Europe's economic motor Germany sputters in Q2

14th August 2014, Comments 0 comments

The German economy, Europe's biggest, stalled in the second quarter, hit by weak exports and investment and fallout from the Ukraine crisis, data showed on Thursday.

According to a flash estimate by the federal statistics office Destatis, Germany's gross domestic product (GDP) shrank by 0.2 percent in the period from April to June, following growth of 0.7 percent in the preceding three months.

Economy Minister Sigmar Gabriel blamed the development on "geopolitical risks in eastern Europe and in the Middle East."

"After a strong first quarter, GDP growth was weaker than most experts had expected," Gabriel said.

In addition to the crises in Ukraine and the Middle East, the economic contraction in Germany could also be attributed to a statistical effect, the minister pointed out.

Given the unusually mild winter, a lot of investment, particularly in the construction sector, had been "front-loaded" or brought forward to the first quarter, with the result that the upturn traditionally seen in the spring did not occur, Gabriel said.

"But in the first six months as a whole, economic output improved," he insisted. "Growth rates should be positive again in the remainder of the year."

Analysts had been forecasting zero growth or even a minimal contraction in the second quarter after the unusually mild winter boosted activity in the first three months of the year.

On the positive side of the GDP data, both private household and public sector spending increased, Destatis noted.

And as a result, most analysts insisted that the recovery trend was not in jeopardy.

- Temporary blip -

"The second-quarter setback reflects a combination of technical factors and external weakness, but not fundamental problems in the economy," said Berenberg Bank economist Christian Schulz.

"A relatively mild winter triggered a shallower than usual spring rebound in construction activity, while the timing of Easter holidays may have also shifted some production from the second quarter to the first quarter," he said.

"Put simply, the first-quarter figure probably overstated underlying growth a bit, while the second-quarter decline understates it."

In Berlin, economic think-tank DIW said that with weak industrial orders expected in the third quarter, "it is possible that the German economy could slip into a shallow recession."

"But as long as the crisis remains under control and the eurozone economy gradually recovers, the German economy should find its way back to a moderate recovery," said DIW economist Ferdinand Fichtner.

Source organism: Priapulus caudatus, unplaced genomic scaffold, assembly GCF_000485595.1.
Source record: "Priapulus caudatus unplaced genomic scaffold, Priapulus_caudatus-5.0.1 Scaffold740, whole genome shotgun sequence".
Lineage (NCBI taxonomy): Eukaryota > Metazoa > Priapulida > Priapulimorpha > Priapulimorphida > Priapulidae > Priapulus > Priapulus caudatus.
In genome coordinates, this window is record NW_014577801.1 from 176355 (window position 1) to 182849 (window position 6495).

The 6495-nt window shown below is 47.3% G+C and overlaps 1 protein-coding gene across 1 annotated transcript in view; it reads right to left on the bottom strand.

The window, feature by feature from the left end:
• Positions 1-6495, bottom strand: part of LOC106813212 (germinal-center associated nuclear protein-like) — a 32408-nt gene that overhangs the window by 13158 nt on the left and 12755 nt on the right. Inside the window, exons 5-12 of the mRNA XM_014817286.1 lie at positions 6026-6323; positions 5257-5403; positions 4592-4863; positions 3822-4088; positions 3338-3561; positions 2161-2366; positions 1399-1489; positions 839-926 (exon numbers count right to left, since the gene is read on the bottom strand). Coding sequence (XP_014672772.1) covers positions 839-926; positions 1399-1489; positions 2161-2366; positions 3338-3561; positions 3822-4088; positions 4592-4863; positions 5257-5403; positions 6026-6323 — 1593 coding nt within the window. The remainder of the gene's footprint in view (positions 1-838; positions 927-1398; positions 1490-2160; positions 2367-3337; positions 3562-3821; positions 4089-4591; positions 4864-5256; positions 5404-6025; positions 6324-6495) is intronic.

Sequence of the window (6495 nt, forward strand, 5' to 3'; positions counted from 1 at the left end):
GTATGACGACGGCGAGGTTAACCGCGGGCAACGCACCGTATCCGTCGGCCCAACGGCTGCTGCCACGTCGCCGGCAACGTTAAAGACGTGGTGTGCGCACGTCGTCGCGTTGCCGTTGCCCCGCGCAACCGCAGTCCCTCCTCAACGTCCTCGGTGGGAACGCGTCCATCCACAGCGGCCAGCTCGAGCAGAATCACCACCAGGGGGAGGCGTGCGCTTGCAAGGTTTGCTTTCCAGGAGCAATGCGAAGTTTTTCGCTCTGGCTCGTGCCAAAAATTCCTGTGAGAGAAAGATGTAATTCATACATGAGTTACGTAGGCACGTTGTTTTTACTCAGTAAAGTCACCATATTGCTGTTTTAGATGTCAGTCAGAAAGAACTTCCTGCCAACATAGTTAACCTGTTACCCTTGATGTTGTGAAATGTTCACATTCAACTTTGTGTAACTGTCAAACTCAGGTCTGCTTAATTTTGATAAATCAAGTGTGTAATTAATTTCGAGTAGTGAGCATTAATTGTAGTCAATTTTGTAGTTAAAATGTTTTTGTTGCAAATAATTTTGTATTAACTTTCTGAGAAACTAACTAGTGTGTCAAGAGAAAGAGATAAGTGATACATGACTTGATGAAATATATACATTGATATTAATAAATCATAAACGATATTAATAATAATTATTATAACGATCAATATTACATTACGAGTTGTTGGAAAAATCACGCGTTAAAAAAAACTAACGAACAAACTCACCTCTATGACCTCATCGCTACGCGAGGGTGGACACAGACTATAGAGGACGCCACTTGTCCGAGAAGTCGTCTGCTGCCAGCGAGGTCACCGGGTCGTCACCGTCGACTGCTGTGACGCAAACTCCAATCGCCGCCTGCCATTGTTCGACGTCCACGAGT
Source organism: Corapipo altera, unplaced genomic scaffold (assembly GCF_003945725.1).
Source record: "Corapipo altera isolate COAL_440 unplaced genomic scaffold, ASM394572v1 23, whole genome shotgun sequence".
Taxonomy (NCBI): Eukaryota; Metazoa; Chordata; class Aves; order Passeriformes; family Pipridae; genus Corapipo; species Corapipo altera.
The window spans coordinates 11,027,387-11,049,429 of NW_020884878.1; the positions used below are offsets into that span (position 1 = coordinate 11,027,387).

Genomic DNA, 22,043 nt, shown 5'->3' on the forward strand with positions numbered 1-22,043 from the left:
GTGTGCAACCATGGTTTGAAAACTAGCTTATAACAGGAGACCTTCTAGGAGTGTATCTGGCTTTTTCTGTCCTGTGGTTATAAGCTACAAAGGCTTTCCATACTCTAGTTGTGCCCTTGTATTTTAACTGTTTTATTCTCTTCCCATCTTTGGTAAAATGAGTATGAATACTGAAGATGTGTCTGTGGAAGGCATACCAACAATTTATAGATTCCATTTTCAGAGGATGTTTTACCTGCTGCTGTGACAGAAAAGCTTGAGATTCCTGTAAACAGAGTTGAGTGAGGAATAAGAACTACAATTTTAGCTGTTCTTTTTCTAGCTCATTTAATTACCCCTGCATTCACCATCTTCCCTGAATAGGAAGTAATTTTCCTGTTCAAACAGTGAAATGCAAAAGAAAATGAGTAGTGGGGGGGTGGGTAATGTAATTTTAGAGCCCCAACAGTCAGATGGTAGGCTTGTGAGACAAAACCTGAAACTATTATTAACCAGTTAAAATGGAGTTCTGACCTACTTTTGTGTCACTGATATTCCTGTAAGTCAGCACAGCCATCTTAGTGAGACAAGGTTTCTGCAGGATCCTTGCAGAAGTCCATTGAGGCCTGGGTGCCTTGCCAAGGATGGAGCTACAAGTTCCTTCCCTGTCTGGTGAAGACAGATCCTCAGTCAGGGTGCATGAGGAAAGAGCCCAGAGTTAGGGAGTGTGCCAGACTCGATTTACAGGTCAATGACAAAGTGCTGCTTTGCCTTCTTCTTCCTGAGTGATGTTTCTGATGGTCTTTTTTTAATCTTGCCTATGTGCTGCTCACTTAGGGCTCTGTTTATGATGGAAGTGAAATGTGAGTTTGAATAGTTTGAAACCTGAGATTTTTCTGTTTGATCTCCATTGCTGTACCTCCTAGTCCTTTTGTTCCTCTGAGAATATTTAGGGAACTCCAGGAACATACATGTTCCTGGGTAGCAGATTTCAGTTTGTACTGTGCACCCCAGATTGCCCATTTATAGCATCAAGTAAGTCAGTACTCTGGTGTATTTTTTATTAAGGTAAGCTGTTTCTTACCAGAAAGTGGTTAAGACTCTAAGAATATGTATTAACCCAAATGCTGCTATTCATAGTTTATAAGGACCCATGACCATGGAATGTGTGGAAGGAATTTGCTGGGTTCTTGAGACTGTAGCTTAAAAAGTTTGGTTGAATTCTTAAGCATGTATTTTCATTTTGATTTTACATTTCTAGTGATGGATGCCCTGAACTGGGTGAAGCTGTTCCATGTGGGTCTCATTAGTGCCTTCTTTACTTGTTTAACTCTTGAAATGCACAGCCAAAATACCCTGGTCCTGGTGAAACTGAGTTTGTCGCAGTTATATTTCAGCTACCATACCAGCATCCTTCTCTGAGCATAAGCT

UniCredit economist Martina von Terzi agreed.

"The German economy remains in good shape fundamentally and stagnation will not become a lasting pattern for the German economy," she said.

Nevertheless, "looking ahead, recent leading indicators are not delivering a very promising message. Risks from Russia cannot be underestimated. Less dynamic growth for the third quarter and 2014 is likely."

Deutsche Bank economist Eric Heymann also believed that "despite the current geopolitical risks, we see no general change in the trend but rather a temporary dip."

The geopolitical risks such as the Ukraine crisis and the recently decided EU sanctions against Russia "are very obviously dampening business sentiment."

- Germany set for return to growth -

But "in the further course of 2014, industry in Germany is likely to return to a growth path, albeit with low momentum, Heymann said.

"The economic engine in German industry is sputtering, but it has not drowned yet," he said.

BayernLB economist Stefan Kipar was also confident that the German economy would see "moderate growth rates" in the rest of the year.

Commerzbank economist Joerg Kraemer said he has cut his forecast for 2014 from 2.0 percent to 1.7 percent.

"Although there is still some downside risk, growth will probably turn out higher in second-half, with Germany continuing its above-average performance," Kraemer concluded.

Analysts are concerned about underlying divergence between the performance of the German economy and of the French economy, the second-biggest in the eurozone.

Although France did slightly better in the second quarter, turning in zero growth, this was a flat performance for the second quarter running, reflecting deep and enduring structural problems in France, they say, in contrast to what looks like a blip in fundamentally robust Germany.

© 2014 AFP

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